I don’t date online. I think it is a cesspool of bad behavior, behavior which I myself have participated in. Also: it seems to be that any kind of actions that any person takes before say the sixth date is going to say everything about the person and nothing about the object of pursuit. It has taken me years and years to learn to shrug off early behavior and disappearances–I have so totally pulled them myself, but when they happen to you it is hard not to feel wronged.

    Anyway, all to say, I appreciated this essay. It is true also that I have met many many men over the years who dearly wanted to find love, but because they weren’t the dominant paradigm themselves–either because of their profession, or their looks, they seemed as marginalized and ill treated as the women you’ve described above.

  4. 4 EAH

    I sense this will come out harsher than intended but you probably know why women are disenchanted with men. This question is likely best answered with the question “why is it that we all know of one male couple who has been together for 20 years and every other gay man is our lives can’t have a relationship longer than 6 months?” I think it all builds out from there. If two men have such issues building a life together how could a man and a woman? Certaily not blamig men, just think that the mating patterns of gay males give more clues that will result in an answer to your question.

  5. Thanks for the (always) thoughtful comments, Kirsten. Obv there’s more than a bit of exaggeration/satire in my post, and I don’t mean to belittle the plight of anyone who’s (legitimately, by which I mostly mean earnestly) searching for love, which means basically treating people with respect (or trying to!).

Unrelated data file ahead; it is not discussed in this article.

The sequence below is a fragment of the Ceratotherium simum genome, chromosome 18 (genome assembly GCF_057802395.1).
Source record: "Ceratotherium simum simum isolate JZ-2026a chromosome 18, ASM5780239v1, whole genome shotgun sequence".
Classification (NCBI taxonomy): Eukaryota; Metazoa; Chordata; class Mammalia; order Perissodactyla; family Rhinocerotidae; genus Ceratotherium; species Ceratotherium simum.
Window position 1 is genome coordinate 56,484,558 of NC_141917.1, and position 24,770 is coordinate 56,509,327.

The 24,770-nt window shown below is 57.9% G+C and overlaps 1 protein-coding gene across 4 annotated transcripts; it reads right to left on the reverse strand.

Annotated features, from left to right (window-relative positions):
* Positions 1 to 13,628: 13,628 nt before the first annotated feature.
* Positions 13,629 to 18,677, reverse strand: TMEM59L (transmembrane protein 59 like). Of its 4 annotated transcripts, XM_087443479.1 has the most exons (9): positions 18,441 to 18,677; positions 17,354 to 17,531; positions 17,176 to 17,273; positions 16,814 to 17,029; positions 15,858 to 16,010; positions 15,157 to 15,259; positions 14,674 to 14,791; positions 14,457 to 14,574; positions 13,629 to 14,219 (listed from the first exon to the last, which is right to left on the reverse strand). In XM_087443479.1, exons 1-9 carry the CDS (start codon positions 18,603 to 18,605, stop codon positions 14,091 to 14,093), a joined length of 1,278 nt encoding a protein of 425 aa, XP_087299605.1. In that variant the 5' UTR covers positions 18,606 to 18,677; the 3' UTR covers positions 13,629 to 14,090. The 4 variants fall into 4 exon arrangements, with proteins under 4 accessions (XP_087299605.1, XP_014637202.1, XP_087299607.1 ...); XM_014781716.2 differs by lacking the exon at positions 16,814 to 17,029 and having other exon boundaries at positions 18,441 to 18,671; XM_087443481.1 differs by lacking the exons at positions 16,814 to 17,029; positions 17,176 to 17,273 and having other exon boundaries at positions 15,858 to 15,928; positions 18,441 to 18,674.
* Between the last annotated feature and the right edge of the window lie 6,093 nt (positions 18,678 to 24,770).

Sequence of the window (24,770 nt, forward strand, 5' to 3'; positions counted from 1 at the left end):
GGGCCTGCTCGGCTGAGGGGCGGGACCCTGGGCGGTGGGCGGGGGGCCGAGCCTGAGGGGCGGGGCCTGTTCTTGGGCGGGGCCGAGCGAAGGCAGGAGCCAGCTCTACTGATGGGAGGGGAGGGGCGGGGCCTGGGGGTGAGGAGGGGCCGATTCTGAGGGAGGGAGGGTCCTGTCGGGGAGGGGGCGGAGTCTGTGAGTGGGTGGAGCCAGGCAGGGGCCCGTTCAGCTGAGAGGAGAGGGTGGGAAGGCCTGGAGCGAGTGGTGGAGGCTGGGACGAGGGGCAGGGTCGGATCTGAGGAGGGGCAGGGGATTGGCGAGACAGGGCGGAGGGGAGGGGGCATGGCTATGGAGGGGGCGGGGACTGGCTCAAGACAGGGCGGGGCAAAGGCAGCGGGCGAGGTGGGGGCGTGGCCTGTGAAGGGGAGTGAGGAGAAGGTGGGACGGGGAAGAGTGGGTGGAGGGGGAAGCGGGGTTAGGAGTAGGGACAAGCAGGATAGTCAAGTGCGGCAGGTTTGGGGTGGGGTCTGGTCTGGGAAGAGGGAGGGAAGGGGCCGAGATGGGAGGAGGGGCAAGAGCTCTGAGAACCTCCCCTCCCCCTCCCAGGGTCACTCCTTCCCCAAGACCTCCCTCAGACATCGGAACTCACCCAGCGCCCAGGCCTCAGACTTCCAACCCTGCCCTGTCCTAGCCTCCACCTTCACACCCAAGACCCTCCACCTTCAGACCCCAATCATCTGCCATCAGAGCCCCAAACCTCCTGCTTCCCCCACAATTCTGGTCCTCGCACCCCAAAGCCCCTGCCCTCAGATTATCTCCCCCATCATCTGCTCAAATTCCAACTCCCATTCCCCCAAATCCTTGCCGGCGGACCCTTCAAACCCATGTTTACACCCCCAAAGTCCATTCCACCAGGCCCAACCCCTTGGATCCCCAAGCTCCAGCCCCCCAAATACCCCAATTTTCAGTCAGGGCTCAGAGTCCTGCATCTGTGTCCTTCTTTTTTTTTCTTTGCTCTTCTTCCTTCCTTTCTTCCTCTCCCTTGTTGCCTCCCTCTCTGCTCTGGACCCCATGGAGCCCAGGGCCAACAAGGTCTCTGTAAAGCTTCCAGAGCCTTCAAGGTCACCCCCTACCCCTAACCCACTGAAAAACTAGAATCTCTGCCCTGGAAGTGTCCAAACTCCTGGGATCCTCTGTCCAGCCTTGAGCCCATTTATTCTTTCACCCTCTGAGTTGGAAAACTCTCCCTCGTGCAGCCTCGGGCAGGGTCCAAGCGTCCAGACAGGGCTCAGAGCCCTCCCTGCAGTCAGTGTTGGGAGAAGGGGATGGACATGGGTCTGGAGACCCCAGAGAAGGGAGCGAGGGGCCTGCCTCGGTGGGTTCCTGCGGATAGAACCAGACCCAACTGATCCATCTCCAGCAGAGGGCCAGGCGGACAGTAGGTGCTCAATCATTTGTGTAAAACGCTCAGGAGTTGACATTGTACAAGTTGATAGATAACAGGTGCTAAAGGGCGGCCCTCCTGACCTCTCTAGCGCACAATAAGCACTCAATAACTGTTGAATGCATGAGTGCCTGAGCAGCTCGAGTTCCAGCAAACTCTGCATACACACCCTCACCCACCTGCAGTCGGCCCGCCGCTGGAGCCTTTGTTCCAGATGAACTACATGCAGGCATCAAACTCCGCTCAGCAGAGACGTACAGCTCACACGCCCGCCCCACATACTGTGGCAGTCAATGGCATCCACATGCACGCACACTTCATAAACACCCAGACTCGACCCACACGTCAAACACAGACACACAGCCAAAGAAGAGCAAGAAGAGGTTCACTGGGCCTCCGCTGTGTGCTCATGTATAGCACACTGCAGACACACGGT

EAH — thanks for commenting, but I’m not sure I completely understand the gist of your comment. If you’re saying that men are more promiscuous as a rule, I might agree with that, but I’m not sure it has anything (or at least everything!) to do with long-term relationships and the feasibility of finding acceptable mates. And are men more promiscuous? I’m not sure…but I’d like to know more. Any ladies out there want to offer some insight? (But all kidding aside, my guess is that it probably depends on the person — but still, are there broader and valid generalizations to be made?)

    Ultimately, the bottom line is that much of my post is built around bullshit stereotypes that may or may not apply to individual cases; the point was really to show that straight people obv have tons of problems with relationships, with the implication that gay people should have the same opportunity to have problems (ha ha — get it?). Admittedly a bit attenuated!